Trapping at the Buffalo Underway

I was first introduced to the Buffalo Fish Ladder in mid-June of 2015 on the first day of my internship. I had arrived the night before after having driven for two days from California and had spent the majority of my first day preparing the field next to the Fisherman’s Access parking lot for Henrys Fork Day. I was just go, go, going and I didn’t quite feel like I had landed in Idaho… until we started netting fish trapped at the top of the Buffalo River Fish Ladder. Seeing Henrys Fork trout, however small, was grounding. It felt like my feet had finally stopped moving. These were the trout everyone was talking about, the trout the Foundation strives to protect, the trout that brought me to rural Idaho from the suburbs of San Francisco.

Unfortunately, I arrived during the last two days of the four-month sampling period and I did not handle fish at the Buffalo again until mid-October when we resumed monitoring for fall migration. Fortunately, my work with the Buffalo isn’t over just yet. Since extending my commitment with HFF after the conclusion of my internship, I have been tasked with leading monitoring efforts at the Buffalo for the 2016 spring spawning season as well as conducting a statistical analysis of the past ten years of migration data (keep an eye out for our findings in the next few months). 

In preparation for this new responsibility, I spent some time researching the Foundation’s past work at the fish ladder. I dug through newsletters, blogs, and annual reports and learned about the history of the Buffalo River Hydroelectric Project, the installation of the fish ladder, the discovery of the Buffalo River as an important wintering and spawning habitat for juvenile and adult trout, and the sheer number of fish, trout and otherwise, that use the ladder annually.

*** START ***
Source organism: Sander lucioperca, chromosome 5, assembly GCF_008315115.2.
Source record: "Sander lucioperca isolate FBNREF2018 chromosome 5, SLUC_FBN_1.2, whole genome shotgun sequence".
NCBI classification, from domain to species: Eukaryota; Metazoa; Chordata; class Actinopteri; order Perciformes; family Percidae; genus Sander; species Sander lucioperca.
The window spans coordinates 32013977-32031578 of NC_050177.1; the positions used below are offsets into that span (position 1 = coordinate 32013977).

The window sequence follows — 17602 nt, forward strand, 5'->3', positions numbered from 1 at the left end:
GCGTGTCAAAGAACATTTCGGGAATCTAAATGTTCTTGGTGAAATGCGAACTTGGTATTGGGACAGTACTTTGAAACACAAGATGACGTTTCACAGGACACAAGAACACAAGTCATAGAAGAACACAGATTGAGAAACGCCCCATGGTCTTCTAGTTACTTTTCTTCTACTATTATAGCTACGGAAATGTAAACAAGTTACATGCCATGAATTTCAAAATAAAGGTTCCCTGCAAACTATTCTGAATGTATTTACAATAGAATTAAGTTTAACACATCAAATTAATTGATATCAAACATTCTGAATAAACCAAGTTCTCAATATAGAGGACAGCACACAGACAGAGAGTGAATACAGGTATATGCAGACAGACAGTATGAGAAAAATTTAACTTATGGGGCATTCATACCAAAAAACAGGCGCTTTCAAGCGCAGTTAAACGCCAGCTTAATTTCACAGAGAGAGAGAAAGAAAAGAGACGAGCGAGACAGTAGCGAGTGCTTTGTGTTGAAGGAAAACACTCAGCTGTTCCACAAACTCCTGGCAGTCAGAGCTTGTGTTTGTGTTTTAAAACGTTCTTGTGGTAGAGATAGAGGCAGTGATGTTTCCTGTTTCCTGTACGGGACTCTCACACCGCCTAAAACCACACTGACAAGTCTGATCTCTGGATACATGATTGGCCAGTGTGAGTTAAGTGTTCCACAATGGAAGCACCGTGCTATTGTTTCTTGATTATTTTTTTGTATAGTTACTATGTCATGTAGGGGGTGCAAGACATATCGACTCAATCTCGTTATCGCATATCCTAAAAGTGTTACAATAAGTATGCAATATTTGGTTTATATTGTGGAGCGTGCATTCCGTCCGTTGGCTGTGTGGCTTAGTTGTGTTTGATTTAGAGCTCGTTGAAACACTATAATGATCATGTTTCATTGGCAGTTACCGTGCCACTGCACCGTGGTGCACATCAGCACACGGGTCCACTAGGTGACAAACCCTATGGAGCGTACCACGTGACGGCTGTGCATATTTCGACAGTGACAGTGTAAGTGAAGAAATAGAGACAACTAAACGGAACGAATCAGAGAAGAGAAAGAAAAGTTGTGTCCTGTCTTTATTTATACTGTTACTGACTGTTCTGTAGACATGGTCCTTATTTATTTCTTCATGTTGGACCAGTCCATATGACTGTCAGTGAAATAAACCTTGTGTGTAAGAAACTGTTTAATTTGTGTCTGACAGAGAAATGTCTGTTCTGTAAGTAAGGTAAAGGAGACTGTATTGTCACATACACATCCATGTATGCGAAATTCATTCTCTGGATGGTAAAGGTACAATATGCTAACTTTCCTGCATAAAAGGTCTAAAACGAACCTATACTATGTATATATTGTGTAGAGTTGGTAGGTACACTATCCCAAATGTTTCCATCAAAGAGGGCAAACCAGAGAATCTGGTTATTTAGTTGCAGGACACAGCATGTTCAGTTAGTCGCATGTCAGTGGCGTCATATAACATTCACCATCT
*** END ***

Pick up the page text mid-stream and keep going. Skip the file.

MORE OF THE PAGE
To learn more about the work HFF does at the Buffalo, please check out this infographic.

Now that it’s mid-February, the Henry’s Fork Foundation has resumed regular monitoring of the Buffalo River Fish Ladder and will be trapping fish until mid-June. On Thursday, members of the research and restoration team trekked out to the site via snowmobile, cross country skis, and snow shoes, to prepare the fish ladder for the spawning season trapping period. The top of the ladder and attractant flow pipes have been cleared of macrophytes and other minimal debris, snow has been cleared around the trap for easy accessibility, and all necessary gear has been transported in.

As we approached the ladder, I was excited to see water overtopping the dam. Given last year’s record-setting drought, I had never seen water spilling at the site.  In fact, water levels were so low in 2015 it took quite a bit of stretching to reach the surface from the dam’s edge in order to carefully release fish upstream after recording measurements. Should conditions remain wetter than last year, I look forward to higher water levels and an easier release in 2016.

Thanks to an unseasonably warm February day, we were able to poke around the macrophyte accumulations we removed from the trap in search of invertebrates. We found a dragonfly nymph, a leech, several caddisfly casings, and a multitude of freshwater shrimp. I was quite surprised to see life underwater so animated given the winter season, but I guess that goes to show how resilient healthy river systems can be.

We should start seeing fish in the trap as early as next week and plan on keeping you updated with pictures, blog posts, and interesting statistics about the number of spawners throughout the season. Once genetic results are in from previous field seasons, we will also share more information about how trout spawning in the Buffalo River contribute to the Henrys Fork population. 

Photo credit to Alice Chandler